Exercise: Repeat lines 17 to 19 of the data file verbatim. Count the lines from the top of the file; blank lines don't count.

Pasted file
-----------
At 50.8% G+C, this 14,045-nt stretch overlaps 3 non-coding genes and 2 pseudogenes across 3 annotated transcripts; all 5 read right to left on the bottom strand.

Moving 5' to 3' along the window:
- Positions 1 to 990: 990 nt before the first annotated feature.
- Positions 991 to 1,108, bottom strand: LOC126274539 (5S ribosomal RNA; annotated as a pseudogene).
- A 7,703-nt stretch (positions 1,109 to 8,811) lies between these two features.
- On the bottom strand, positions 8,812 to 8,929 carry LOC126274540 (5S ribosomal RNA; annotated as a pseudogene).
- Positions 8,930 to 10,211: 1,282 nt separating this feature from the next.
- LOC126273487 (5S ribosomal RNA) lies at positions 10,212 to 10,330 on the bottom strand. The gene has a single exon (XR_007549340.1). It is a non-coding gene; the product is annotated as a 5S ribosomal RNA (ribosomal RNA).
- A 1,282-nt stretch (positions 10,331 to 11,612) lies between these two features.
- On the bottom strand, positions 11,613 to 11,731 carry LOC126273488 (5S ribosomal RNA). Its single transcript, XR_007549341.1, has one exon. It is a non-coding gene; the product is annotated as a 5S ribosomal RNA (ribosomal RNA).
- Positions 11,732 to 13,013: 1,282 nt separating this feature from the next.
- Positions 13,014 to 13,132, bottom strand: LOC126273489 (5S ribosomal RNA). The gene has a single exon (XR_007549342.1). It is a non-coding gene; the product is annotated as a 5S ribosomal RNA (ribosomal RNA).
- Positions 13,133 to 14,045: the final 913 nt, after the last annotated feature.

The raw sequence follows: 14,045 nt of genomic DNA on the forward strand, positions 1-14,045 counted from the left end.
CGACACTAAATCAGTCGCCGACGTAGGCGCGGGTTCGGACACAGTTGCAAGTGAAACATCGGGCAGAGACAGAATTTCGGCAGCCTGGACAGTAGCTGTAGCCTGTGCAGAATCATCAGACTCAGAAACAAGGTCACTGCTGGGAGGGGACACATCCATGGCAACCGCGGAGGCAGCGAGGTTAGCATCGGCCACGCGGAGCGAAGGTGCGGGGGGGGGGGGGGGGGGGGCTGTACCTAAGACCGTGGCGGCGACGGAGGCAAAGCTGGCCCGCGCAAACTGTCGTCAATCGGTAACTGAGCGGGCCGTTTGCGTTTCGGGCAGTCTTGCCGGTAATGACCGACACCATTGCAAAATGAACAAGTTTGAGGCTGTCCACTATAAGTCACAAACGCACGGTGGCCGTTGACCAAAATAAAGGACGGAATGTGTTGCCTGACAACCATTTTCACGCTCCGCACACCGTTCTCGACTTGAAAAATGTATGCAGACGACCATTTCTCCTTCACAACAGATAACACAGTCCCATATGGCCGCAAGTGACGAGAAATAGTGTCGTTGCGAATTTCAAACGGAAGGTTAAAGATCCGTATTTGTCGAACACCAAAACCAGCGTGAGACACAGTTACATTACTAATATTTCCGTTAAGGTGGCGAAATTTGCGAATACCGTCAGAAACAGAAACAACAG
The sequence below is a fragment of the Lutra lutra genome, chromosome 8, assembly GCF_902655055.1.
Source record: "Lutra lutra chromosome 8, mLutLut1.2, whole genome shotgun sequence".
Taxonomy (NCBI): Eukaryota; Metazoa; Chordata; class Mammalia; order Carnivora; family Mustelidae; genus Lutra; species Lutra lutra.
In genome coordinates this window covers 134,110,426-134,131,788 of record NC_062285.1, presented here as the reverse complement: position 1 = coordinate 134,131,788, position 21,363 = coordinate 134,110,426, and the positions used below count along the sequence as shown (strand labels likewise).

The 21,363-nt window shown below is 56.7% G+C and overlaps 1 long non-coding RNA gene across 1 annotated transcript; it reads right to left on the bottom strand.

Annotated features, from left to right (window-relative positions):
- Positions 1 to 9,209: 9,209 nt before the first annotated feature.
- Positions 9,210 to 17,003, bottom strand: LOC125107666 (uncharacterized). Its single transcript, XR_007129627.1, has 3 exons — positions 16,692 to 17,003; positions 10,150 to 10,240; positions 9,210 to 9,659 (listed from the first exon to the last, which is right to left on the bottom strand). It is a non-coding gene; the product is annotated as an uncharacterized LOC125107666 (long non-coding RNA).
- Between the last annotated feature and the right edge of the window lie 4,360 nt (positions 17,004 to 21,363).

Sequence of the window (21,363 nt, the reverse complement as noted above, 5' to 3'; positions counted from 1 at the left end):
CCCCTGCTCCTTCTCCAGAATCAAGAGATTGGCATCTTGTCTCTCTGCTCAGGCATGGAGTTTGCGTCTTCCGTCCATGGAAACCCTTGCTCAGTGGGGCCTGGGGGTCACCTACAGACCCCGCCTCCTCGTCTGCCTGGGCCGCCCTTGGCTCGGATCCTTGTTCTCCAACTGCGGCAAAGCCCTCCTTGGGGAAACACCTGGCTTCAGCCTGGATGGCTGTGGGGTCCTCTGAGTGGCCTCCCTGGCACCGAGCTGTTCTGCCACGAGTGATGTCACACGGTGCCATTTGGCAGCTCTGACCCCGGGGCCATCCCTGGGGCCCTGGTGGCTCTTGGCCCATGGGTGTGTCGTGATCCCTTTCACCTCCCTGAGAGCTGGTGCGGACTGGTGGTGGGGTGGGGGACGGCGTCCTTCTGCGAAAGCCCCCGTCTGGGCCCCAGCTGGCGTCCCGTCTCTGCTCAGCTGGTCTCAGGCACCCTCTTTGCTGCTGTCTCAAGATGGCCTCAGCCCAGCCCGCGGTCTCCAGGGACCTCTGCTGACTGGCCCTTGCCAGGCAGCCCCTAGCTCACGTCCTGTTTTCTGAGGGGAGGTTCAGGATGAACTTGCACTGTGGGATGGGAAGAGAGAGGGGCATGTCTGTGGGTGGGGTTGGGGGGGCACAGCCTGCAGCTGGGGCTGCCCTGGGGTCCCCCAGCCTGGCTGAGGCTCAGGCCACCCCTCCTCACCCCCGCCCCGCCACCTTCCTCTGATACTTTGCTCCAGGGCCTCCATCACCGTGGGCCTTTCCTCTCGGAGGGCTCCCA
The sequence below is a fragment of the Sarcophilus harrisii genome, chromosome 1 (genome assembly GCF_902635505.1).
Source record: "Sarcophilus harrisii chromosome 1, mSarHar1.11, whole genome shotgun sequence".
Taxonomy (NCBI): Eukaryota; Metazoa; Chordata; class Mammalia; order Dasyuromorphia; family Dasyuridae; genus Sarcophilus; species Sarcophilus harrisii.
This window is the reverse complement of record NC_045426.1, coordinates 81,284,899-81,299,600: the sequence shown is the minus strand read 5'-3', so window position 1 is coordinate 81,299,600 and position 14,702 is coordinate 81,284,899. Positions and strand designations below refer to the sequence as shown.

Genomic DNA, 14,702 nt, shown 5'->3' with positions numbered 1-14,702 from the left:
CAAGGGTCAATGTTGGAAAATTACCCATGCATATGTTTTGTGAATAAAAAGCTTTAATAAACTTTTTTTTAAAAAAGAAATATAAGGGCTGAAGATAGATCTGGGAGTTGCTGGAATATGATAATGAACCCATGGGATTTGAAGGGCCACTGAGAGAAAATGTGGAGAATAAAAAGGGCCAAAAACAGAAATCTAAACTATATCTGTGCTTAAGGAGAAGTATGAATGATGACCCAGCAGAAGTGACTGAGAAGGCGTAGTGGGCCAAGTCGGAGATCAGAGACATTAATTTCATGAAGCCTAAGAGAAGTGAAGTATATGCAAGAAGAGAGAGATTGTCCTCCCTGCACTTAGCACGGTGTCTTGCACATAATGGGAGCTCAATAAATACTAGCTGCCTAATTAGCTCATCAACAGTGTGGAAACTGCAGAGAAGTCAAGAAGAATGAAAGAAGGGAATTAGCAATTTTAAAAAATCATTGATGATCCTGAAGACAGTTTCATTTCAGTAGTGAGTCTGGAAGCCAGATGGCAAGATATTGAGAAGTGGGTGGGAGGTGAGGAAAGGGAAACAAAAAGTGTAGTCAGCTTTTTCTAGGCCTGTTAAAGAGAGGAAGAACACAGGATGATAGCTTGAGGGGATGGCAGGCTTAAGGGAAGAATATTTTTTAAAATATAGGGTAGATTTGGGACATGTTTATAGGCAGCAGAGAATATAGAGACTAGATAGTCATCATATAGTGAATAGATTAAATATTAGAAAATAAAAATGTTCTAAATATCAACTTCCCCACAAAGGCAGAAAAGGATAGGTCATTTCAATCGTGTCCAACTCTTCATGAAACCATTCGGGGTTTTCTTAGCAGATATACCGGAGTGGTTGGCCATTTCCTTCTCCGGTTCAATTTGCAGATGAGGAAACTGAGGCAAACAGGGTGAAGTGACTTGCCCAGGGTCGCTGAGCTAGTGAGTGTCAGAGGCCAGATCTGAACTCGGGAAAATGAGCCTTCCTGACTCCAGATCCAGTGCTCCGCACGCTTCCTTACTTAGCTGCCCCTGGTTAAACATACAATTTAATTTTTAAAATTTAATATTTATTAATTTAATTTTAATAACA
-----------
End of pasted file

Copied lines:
Source record: "Lutra lutra chromosome 8, mLutLut1.2, whole genome shotgun sequence".
Taxonomy (NCBI): Eukaryota; Metazoa; Chordata; class Mammalia; order Carnivora; family Mustelidae; genus Lutra; species Lutra lutra.
In genome coordinates this window covers 134,110,426-134,131,788 of record NC_062285.1, presented here as the reverse complement: position 1 = coordinate 134,131,788, position 21,363 = coordinate 134,110,426, and the positions used below count along the sequence as shown (strand labels likewise).